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Author’s Note:

Admittedly, the COVID-19 outbreak across the world has distracted our responsibility in getting an update out regarding the just-released Final Environmental Impact Statement for the proposed Smith River mine. It seems we are only just starting to understand the scale and depth of impacts from the epidemic to our daily lives and economy. MEIC wishes that all readers and their loved ones are safe and healthy, and that the COVID-19 outbreak will pass sooner than later. Hopefully this information will serve as a temporary distraction from the difficulties in work and life we are all now facing. Perhaps COVID-19 will also be a reminder of the significance of places in our lives, such as the Smith River, where time seems to stop and the values of human companionship, friendship, and wild country eclipse the struggles in our busy, modern lives.

By Derf Johnson

First things first. The fight to protect the Smith River from the proposed Smith River Mine is far from over. This is true even though last Friday the Montana Department of Environmental Quality (DEQ) predictably released the Final Environmental Impact Statement (FEIS) evaluating the proposed mine, and chose an “alternative” in the analysis that allows the mine to move forward.

Some perspective is important in this fight before I get to the permitting details. First, to our knowledge, the DEQ has never denied a hardrock mining permit. This could be described as a disregard for the duties that the agency is charged with – namely protecting a clean and healthy environment as guaranteed to our citizens by our State Constitution. Even with this unfortunate political reality in mind, individuals and organizations in Montana have been successful in beating back, time and again, ill-conceived mining proposals despite DEQ’s consistent legal wrangling, constant legislative interference, and the ever-present expense of litigation and experts. Montanans are a scrappy, strategic bunch, and we have a number of different paths available to us to fight and beat this mine proposal.

Thankfully, Montana’s constitution was drafted with considerable foresight, and guarantees to all citizens under Article II, Section 3 “the right to a clean and healthful environment …” These words within the constitution are not just scribblings on parchment, they are considered fundamental rights, meaning that the right cannot be infringed absent a compelling need by the state. Montana’s Constitution also requires that all land that are disturbed by the “taking” of natural resources be reclaimed. If Sandfire is unable to demonstrate an adequate reclamation plan, or unable to post a bond sufficient to reclaim the land, then DEQ should deny the mine operating permit.

Now, back to the permitting timeline.

After several years of back-and-forth between the applicant (Sandfire) and the DEQ regarding permit application materials, and then a few more years for DEQ to go through the process of an environmental impact statement, on Friday March 13th the DEQ released an FEIS. Notably, the DEQ did not select the “no-action” alternative outlined in the EIS, but rather identified an “agency modified alternative” as the agencies preferred alternative, which will require additional backfilling of the mine workings. This is indicative of the direction in which DEQ is heading in regards to final permit approval.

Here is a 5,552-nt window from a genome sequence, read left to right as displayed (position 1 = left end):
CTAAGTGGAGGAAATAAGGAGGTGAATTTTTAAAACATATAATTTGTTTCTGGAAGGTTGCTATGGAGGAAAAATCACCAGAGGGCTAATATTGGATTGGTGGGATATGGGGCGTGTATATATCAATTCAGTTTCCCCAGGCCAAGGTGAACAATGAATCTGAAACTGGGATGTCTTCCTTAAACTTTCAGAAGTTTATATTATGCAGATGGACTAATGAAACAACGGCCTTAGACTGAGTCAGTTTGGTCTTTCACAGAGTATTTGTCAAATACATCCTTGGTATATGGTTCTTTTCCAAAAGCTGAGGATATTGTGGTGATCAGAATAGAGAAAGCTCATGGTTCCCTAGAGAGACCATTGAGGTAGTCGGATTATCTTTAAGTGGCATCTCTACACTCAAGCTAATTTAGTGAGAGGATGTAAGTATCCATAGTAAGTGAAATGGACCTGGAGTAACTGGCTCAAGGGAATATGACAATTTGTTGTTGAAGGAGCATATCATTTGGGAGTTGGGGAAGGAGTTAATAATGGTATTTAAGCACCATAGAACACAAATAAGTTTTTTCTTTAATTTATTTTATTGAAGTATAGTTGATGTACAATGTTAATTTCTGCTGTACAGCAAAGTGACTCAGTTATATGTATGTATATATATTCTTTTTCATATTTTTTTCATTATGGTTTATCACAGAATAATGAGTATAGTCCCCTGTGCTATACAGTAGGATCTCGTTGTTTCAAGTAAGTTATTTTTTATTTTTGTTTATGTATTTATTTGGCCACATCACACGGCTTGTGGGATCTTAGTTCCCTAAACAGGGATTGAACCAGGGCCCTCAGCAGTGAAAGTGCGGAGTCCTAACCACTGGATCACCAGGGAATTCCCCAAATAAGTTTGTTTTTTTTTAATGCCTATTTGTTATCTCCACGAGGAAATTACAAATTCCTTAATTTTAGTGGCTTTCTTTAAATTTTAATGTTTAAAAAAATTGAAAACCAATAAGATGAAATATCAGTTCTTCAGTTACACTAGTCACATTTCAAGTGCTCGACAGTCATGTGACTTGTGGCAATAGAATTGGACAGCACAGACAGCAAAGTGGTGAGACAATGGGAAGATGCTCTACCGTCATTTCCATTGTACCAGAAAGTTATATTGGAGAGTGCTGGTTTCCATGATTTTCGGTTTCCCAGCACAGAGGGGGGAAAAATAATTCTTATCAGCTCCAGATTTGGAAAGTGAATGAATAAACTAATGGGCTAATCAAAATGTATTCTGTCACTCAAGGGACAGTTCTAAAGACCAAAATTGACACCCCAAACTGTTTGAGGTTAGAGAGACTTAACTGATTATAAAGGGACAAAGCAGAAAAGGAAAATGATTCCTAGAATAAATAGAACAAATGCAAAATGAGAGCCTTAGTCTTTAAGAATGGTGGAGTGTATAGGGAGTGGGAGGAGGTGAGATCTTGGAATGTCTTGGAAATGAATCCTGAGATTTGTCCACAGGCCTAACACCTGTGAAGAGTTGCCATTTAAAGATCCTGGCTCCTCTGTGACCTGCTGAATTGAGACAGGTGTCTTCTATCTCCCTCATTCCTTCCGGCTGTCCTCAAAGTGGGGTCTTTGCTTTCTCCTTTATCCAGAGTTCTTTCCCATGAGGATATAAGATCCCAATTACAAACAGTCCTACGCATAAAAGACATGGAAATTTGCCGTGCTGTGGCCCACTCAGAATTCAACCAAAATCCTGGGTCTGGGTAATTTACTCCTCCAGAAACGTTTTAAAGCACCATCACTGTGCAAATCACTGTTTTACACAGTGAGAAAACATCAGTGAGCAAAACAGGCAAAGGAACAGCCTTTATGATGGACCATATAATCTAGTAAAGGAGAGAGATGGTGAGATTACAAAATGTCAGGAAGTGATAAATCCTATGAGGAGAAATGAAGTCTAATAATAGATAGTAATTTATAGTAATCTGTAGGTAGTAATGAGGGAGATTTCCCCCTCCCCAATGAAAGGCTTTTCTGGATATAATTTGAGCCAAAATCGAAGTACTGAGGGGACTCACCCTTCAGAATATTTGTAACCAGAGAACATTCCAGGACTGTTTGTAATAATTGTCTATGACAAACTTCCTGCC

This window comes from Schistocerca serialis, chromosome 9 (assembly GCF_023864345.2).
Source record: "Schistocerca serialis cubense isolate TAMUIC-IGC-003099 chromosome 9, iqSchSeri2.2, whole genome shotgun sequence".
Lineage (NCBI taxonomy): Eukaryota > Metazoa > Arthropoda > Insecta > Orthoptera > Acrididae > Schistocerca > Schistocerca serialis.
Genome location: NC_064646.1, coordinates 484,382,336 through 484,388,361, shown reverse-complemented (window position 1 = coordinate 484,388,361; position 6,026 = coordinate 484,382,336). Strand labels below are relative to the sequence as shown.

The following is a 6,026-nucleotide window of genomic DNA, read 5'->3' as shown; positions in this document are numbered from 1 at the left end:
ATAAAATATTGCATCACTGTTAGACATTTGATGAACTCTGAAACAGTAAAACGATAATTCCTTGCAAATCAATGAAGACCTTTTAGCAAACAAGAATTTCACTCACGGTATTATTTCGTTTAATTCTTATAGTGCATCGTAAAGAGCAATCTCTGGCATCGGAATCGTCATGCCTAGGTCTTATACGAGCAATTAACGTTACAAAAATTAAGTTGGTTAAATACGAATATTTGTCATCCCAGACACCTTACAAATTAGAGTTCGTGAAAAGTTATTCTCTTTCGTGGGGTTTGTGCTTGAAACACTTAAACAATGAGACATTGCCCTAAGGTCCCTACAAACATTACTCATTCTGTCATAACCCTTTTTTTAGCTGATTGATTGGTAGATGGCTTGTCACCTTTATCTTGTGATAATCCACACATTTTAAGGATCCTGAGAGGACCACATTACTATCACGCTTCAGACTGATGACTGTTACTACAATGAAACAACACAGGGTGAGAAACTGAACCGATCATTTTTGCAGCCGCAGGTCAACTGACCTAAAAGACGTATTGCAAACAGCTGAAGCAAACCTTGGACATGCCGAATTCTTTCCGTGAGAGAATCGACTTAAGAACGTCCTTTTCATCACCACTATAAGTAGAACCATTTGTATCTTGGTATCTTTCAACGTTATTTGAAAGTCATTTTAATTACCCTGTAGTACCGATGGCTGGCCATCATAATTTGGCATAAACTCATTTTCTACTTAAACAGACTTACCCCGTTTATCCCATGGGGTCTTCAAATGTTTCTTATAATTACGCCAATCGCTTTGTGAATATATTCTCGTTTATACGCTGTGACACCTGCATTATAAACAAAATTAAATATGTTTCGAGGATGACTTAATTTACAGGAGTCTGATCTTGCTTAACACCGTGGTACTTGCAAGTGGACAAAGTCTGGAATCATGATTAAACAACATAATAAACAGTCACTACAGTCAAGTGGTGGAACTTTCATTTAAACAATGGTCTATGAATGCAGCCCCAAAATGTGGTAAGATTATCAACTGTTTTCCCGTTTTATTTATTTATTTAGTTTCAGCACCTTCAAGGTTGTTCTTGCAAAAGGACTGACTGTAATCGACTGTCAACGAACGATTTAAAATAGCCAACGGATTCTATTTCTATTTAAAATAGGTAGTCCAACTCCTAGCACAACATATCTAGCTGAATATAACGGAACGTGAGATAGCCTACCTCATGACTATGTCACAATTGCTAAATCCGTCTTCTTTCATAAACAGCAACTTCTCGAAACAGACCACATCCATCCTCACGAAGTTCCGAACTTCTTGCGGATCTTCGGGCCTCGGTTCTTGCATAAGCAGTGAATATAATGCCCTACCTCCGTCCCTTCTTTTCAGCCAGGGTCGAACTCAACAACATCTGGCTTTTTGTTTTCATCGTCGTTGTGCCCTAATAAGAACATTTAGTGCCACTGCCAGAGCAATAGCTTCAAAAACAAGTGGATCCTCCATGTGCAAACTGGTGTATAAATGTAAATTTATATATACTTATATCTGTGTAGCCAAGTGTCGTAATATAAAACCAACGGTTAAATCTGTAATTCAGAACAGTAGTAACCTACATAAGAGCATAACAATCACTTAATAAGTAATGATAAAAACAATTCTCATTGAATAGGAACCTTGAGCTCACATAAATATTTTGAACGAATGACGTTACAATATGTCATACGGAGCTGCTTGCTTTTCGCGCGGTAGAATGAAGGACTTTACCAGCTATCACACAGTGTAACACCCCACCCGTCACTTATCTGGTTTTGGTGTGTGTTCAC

The Smith River. Photo (c) Fish Eye Guy Photography.

Now that the FEIS has been released, it has triggered a new set of deadlines to be aware of. Importantly, the EIS is not technically the final permit approval, but rather a “guidance” document by which the DEQ will make a final decision. However, based upon the alternative selected by DEQ and its previous and predictable history in permitting hardrock mines, approval is all but certain. The final approval and decision document, known as the Record of Decision (ROD), will be released sometime after March 30th.

Following release of the ROD, individuals and organizations concerned with the approval of the permit will have 60 days to appeal the permit to the adjudicatory body having jurisdiction over the permitting. MEIC and our partner organizations are currently assessing our options, but based upon a preliminary analysis of the FEIS documents, we are very concerned that the permit authorized by DEQ will fall far short of protecting water quality, water quantity, and the fundamental right of all Montanans to a clean and healthful environment. An appeal of DEQ’s final decision is dependent upon the release of the ROD, likely in late Spring.

Rest assured that MEIC, our partner organizations, and the thousands of Montanans who have spoken up in opposition to this mine are watching the final permitting decisions very carefully and will take calculated, strategic, and quick action in order to protect the river that we all love. Thankfully, we have a track-record of success, and a drive amongst our staff and members that puts people and place above the almighty dollar. Hopefully, with some hard work and luck, Sandfire will never place a shovel in the ground and the Smith will be protected for present and future generations. 

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